As a 17-year-old boy in 1939, Karol Wojtyla saw his native land run over with German tanks, the skies filled with diving Stukas, his people killed and enslaved. As a talented linguist and actor, young Karol had gained entrance to Krakow’s Jagiellonian University in 1938 and in a clandestine school for drama. While the Germans were taking over his country, his father died. His mother passed away when he was nine, and his older brother, a physician, three years later. After seeing the murderous nature of Nazism first-hand, he avoided deportation to Nazi death camps by working in a mining quarry (1940-44) and then in the Solvay Chemical Factory. After the war, the Russians took over his land and became its new master. Karol Józef Wojtyla, later known as Pope John Paul II, held a deeply seated knowledge of the basic savagery of Socialism. He was to speak out against it for the rest of his life.
I saw John Paul in Anchorage in February 1981 when he celebrated mass on the Park Strip. I’m a Christian but not a Catholic, and went to see him out of curiosity. He passed by within arms length in his “Popemobile,” a sturdy, healthy man with a catching smile. He spoke in Latin, but his demeanor was serious, warm, genuine and intelligent. I did not know the meaning of his words, but his underlying kindness and sense that he was personally wishing me well struck me in a profound way. Here was a world-renowned individual who had the ability to touch my heart. I instantly liked him and admired his message.
His message that day and in part throughout his Papacy was: We are all God’s children. We must therefore love and take care of each other. Your skin, nationality, age or wealth are meaningless. You deserve to live in freedom. It was clear to me he meant every word he spoke.
I followed his career ever since seeing him in Alaska in 1981. It was hard not to. He was constantly on the go, flying to Israel, Micronesia, Japan, South America, Africa, to his native Poland. Wherever he traveled, his message of love, of freedom, his sincerity, his man-of-the-people style, his endless openness and friendliness simply jumped out at you. All of this including his appreciation for the American impulse toward freedom made me a life long admirer.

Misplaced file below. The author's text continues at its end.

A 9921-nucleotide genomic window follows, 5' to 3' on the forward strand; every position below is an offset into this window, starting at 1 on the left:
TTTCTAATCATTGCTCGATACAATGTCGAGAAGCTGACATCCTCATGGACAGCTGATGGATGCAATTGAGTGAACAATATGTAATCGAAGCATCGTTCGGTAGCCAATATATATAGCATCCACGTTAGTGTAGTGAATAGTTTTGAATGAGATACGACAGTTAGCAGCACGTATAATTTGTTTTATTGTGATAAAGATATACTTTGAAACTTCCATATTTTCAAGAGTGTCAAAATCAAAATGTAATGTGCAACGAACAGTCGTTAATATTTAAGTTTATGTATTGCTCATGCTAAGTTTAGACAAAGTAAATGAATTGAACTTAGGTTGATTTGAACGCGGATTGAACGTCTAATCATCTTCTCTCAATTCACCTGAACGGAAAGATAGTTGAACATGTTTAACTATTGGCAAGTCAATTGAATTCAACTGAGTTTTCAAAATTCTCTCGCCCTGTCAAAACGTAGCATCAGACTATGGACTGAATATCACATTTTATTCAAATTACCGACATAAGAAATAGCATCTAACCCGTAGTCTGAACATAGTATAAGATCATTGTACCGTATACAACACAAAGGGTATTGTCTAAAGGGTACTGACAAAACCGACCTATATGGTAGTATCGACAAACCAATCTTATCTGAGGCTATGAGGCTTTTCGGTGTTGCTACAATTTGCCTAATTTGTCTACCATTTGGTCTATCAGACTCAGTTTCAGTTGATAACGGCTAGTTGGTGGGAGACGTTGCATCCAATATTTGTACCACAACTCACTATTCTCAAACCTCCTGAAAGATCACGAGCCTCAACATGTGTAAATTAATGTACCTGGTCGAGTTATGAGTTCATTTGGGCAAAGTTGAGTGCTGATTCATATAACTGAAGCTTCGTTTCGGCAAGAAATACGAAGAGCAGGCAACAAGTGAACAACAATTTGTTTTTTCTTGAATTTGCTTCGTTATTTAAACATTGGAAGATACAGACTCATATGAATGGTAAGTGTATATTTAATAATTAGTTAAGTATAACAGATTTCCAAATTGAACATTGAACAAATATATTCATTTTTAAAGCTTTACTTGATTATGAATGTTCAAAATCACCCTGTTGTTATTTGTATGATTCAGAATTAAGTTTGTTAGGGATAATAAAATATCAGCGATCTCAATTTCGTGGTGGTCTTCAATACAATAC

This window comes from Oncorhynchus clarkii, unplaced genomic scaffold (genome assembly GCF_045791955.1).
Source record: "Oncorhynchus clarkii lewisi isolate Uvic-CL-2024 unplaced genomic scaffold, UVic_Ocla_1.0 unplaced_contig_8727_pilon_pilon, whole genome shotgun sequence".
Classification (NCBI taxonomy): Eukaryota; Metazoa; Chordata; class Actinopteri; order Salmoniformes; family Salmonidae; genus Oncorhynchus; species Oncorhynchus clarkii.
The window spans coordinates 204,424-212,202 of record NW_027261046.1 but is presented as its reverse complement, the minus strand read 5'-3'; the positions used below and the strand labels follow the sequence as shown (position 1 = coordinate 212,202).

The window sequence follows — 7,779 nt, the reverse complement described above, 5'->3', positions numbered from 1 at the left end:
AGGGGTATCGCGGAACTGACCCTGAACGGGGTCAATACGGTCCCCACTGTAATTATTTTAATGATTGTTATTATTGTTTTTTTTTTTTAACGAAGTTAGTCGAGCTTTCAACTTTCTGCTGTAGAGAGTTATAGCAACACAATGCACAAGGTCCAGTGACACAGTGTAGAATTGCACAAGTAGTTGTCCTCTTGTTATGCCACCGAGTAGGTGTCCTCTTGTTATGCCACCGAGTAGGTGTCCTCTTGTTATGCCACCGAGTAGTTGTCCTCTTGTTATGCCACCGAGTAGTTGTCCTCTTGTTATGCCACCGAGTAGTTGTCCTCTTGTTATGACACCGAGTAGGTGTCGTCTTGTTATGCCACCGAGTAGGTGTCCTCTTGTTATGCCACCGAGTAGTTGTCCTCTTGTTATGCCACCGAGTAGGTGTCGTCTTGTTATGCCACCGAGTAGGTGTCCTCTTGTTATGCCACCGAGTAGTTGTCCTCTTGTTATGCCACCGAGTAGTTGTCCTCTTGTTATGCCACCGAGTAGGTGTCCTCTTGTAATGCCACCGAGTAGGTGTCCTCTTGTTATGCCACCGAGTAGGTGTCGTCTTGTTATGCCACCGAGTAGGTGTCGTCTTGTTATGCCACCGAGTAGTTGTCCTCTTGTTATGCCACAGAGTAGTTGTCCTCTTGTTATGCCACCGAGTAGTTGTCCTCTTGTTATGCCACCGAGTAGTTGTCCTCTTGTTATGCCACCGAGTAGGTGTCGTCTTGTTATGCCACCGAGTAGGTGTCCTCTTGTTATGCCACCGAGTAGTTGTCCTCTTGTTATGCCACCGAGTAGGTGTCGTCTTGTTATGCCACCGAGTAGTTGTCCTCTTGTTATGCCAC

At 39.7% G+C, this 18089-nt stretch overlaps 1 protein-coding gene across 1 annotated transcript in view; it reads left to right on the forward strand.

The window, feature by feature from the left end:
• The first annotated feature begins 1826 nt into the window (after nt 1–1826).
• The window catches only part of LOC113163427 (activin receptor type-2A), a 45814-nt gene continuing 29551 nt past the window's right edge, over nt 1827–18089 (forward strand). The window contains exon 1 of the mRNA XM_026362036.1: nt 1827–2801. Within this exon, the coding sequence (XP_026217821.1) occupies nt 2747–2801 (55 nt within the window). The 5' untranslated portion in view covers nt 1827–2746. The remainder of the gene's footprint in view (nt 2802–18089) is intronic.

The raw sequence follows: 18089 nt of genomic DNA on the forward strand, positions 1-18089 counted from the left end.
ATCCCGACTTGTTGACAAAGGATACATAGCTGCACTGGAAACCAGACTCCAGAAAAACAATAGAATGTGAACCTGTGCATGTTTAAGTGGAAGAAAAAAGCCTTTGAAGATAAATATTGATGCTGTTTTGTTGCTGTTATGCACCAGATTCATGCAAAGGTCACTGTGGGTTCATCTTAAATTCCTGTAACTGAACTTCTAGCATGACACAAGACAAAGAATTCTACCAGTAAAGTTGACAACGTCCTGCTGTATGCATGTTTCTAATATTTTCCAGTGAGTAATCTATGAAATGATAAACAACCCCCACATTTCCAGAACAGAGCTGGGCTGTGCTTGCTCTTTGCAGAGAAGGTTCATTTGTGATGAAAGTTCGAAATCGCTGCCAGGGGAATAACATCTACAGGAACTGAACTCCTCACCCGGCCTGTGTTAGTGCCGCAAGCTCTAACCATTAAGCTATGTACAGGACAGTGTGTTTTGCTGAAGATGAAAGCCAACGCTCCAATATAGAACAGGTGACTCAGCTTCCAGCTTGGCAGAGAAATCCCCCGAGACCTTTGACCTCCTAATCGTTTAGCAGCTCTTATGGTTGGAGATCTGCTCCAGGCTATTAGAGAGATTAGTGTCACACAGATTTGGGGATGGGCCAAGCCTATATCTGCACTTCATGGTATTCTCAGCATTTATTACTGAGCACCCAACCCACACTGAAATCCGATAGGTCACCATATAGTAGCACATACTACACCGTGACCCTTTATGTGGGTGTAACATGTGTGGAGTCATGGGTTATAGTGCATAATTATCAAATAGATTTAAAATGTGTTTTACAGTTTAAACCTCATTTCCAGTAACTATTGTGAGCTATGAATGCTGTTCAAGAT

It has often been said that John Paul and President Reagan together did more than any two other men to defeat world Communism, bring down the Berlin Wall and free Poland.
John Paul was too wise to directly attack the Communist authorities when he went to Poland as Pontiff. He instead spoke directly to the people with a message of hope and individual liberty, and a return to moral values. His visits, which attracted massive crowds, soon took on the power of a liberator, one who could defeat the Communist rulers of his homeland with reason and personal dignity alone.
Lech Walesa, the man who brought free trade unionism to Poland as a means of defeating the Communists, signed Solidarity’s originating document with a “souvenir Pope Pen.” Walesa said that John Paul had brought back moral values, which served as a detonator, and liberated the spirit of society, giving it strength. This liberation spread throughout Eastern Europe, culminating with the fall of the Berlin Wall in 1989.
In recent years, John Paul suffered from a string of physical infirmities. In 1992, he had a tumor removed from his colon, dislocated his shoulder in ‘93, broke his femur in ‘94 and had his appendix removed in ‘96, not to mention the results of a near fatal shooting in ‘81. Later, his Parkinson’s disease, his bent back and his shaking hands took nothing from his almost cherubic innocence and benevolence pouring out of him.
In the last few months as this gentle man who literally changed the world by persuasion and personal moral dignity was fading, an incident occurred which I hold deeply as summarizing the character of John Paul. He tried to release doves from his apartment, but they would not fly out the window. It was as if the Pope was so good, so important to the world, the birds chose to stay with him instead of gaining their freedom. This was in my eyes symbolic of his true character. He was such a good and decent person that even the animals understood.
When I think of Pope John Paul II’s magnificent record, especially where it involved basic decency and hatred of tyranny, I am moved and very grateful. More, this fact is so obvious that most of the world feels the same.
Through tears I say to him, good-bye great and kind man. You were a wonderful role model to the world. Requiescent in Pace.
Rep. Vic Kohring serves Wasilla and the Mat-Su in the Alaska State Legislature
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